I experienced one such “perfect day” a decade or so ago.
The alarm went off at 4:30 a.m., so there was enough time to dress and drive like a maniac, find a tree stand in the still dark woods, climb up and be still for fifteen minutes at least before the deer would reach my spot on their way to bed down for the day. The tree was a mile from my sporting club that has a pheasant hunt every Saturday from opening day through Thanksgiving.
This was November Thanksgiving break, so deer of both sexes were moving and feeding heavily in preparation for winter. My friend Eric Covino and myself were both teaching at the time so we traditionally spent a day or two, “togging” as my buddies from Massachusetts call it.
At first light a young buck walked under my stand and was killed with a single arrow. The older experienced males get a masters degree in human hunter aversion if they survive their first two seasons in Connecticut’s woodlands, generally by going nocturnal while all the “stinky” loud humans are crashing around in the woods.
With the deer stuffed into the back of my Jeep I stopped by the club to meet with friends and have breakfast and do some pheasant hunting. At the time I had a pretty good dog that my son or a friend would pick up at the house for the bird hunting, during which three of us took our limit of pheasant, within a half hour. My dog Jake at the time had an excellent nose and loved retrieving pheasant. Any one who missed a shot at a bird he flushed would get a side ways glance of total doggie disdain and disgust.
I was home by ten, hosed the deer with clean water hung it in the garage, filleted the pheasant and placed them In Myron’s 20/20 to marinade for supper.
Eric called as I finished those tasks to see if I wanted to go fishing for blackfish that afternoon, noting the tide was perfect.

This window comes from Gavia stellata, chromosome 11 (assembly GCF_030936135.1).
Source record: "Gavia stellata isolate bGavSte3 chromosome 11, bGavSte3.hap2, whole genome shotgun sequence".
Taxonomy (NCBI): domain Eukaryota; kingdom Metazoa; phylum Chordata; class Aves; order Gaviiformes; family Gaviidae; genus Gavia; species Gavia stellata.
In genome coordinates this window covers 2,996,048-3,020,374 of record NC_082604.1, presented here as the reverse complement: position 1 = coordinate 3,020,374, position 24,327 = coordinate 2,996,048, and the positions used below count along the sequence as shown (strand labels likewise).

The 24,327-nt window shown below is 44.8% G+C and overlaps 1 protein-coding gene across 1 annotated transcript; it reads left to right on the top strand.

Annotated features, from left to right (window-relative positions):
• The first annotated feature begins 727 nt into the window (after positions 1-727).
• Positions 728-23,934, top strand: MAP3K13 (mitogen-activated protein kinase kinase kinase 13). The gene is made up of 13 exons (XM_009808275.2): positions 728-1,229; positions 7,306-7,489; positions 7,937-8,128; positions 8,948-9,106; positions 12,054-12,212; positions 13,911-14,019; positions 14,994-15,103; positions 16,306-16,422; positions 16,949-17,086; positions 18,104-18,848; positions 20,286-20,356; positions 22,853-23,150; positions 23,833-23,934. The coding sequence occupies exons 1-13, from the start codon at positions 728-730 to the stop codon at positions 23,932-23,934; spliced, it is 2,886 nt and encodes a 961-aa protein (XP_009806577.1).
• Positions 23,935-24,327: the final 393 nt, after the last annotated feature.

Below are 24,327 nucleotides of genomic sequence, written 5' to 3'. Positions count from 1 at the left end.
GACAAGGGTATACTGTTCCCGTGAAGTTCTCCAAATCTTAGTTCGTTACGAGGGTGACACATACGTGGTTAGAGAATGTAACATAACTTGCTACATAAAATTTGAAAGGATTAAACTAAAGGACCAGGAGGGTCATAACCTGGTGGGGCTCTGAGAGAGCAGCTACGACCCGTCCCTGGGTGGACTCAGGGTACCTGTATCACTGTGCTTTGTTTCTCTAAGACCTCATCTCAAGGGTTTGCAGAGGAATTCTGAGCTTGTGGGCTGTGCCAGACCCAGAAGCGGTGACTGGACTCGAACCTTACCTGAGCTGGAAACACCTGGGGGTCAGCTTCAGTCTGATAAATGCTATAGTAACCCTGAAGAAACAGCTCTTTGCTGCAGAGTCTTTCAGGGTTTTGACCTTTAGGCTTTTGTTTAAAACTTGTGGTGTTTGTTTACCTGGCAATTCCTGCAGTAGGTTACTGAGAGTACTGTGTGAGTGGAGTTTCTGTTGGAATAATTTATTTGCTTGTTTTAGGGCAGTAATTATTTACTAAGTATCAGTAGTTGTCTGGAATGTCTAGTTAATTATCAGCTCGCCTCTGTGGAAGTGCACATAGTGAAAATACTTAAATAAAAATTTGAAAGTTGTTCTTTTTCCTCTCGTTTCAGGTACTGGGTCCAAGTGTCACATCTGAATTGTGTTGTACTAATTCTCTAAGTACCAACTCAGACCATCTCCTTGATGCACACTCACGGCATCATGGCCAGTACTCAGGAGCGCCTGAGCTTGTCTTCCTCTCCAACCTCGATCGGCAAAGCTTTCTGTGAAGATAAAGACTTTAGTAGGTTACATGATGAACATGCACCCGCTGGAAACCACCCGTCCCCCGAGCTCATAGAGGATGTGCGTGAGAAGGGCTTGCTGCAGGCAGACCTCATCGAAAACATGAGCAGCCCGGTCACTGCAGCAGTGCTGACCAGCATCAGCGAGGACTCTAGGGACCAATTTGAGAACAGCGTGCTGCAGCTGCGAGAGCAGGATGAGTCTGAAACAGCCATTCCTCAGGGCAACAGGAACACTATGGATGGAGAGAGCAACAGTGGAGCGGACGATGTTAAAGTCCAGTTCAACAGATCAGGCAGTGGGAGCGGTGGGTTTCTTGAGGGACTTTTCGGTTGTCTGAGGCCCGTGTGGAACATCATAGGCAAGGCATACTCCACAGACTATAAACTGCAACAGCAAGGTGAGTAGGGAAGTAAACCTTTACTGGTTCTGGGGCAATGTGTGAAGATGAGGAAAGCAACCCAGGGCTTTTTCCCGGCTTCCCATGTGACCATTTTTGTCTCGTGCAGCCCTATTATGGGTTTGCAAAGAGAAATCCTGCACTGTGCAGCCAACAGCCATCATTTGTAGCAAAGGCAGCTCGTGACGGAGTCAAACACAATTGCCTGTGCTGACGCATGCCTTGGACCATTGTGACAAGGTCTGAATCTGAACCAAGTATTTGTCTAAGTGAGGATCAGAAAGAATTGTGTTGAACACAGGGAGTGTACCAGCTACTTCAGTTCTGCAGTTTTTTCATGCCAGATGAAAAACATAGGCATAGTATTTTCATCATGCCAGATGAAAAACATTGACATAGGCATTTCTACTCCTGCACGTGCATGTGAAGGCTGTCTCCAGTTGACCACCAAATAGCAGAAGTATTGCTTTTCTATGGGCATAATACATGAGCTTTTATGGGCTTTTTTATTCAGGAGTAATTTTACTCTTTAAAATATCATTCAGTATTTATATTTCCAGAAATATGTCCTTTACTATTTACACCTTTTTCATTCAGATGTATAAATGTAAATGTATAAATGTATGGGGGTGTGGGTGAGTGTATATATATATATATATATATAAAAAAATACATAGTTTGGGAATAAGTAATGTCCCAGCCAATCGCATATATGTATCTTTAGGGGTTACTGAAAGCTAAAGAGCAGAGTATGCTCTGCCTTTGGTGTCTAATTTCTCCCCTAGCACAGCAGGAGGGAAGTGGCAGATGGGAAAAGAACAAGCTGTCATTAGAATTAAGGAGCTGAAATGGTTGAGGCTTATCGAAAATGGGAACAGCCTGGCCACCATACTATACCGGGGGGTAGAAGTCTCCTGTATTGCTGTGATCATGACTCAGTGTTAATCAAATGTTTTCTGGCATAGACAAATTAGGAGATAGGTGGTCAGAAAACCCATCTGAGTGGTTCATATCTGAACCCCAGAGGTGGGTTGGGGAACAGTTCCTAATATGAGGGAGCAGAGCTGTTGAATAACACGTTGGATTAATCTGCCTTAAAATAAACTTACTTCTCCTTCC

An offer I couldn’t refuse despite being bone tired.
We went to the lower Thames River, launched and ran to the State Pier, a place that since 9/11 has been off limits. In those days we would simply tie off to one of the pilings at the pier, drop our green crabs on high low blackfish rigs to the bottom beside the kelp covered pilings and stay in that spot until the fish stopped hitting.
Then we would untie, move a couple pilings one way or the other and repeat the procedure until we had a few fish each and make it home in time to fillet the catch and bake or broil a couple of delicious fillets for supper and maybe catch a football game or two before “crapping out for the night”.
If some how sex could have been included that night it would have been “The perfect day”, but my wife who loved pheasant in Myron’s, was working a second shift at that time, so it was a dam near perfect day none the less.
After the waters chill to the point that the tautog (blackfish) fishery died out for the winter, we would begin fishing for the then enormous population of over wintering, mostly small, school stripers in the upper Thames River to keep us going until spring when they dispersed into the ocean and both fresh and saltwater fish came readily available.
Sadly the winter striper fishing in the upper Thames has all but died in recent years, so my fishing buddy Eric has been traveling to the Housatonic for his “winter striper fix” for a few seasons now. I am often hunting during the peak of the tautog action and am not interested in a one way two hour drive to catch a few small stripers. When it was a twenty minute poke in the car we did it nearly every Sunday but to me, not worth the effort when the driving along eats up half a day.
Hopefully and maybe some day in the future those huge dense schools of small stripers will return to the large coastal estuaries from New York Harbor to Boston and beyond. Right now there are only remnants of this once incredible winter fishing option.
The way things are at the present time, November will bring some blackfish action, there are some stripers around to play with but with numbers down I can find other things to do rather than spend a day to catch a few schoolie bass. The fact that we have had a long hot summer and fall, providing warm water temperatures and no major rain storms to cool the waters suddenly and drastically, there will be some bluefish chasing the menhaden that were abundant along the Connecticut coast this year. As of this writing anglers were catching some large bluefish up inside Connecticut’s rivers and estuaries and this will hold up until waters drop to winter levels. If waters are still warm scup will be around to catch until their season ends New Years Eve Day.
Happy Holidays from “Turkey Day” through the first day of 2017. It always takes a few days or more to get the date correct on checks during a New Year. Tight lines until then and may Santa bring you all the lures and new tackle you put on your wish list.